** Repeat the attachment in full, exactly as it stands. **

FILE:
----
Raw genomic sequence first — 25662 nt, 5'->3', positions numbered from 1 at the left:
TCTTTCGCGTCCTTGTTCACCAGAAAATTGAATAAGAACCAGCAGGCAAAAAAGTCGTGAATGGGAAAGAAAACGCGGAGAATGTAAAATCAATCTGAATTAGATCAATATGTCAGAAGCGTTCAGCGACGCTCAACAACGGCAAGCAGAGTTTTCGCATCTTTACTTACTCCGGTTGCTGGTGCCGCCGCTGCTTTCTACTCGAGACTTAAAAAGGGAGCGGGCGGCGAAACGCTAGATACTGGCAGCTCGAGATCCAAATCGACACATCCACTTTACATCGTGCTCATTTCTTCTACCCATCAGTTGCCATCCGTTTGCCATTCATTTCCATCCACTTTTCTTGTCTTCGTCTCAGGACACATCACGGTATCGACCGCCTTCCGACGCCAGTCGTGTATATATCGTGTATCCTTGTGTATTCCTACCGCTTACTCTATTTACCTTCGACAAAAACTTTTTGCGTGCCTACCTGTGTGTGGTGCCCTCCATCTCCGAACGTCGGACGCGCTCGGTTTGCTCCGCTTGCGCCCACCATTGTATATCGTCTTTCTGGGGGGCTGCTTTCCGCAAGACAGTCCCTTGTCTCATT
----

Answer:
Raw genomic sequence first — 25662 nt, 5'->3', positions numbered from 1 at the left:
TCTTTCGCGTCCTTGTTCACCAGAAAATTGAATAAGAACCAGCAGGCAAAAAAGTCGTGAATGGGAAAGAAAACGCGGAGAATGTAAAATCAATCTGAATTAGATCAATATGTCAGAAGCGTTCAGCGACGCTCAACAACGGCAAGCAGAGTTTTCGCATCTTTACTTACTCCGGTTGCTGGTGCCGCCGCTGCTTTCTACTCGAGACTTAAAAAGGGAGCGGGCGGCGAAACGCTAGATACTGGCAGCTCGAGATCCAAATCGACACATCCACTTTACATCGTGCTCATTTCTTCTACCCATCAGTTGCCATCCGTTTGCCATTCATTTCCATCCACTTTTCTTGTCTTCGTCTCAGGACACATCACGGTATCGACCGCCTTCCGACGCCAGTCGTGTATATATCGTGTATCCTTGTGTATTCCTACCGCTTACTCTATTTACCTTCGACAAAAACTTTTTGCGTGCCTACCTGTGTGTGGTGCCCTCCATCTCCGAACGTCGGACGCGCTCGGTTTGCTCCGCTTGCGCCCACCATTGTATATCGTCTTTCTGGGGGGCTGCTTTCCGCAAGACAGTCCCTTGTCTCATT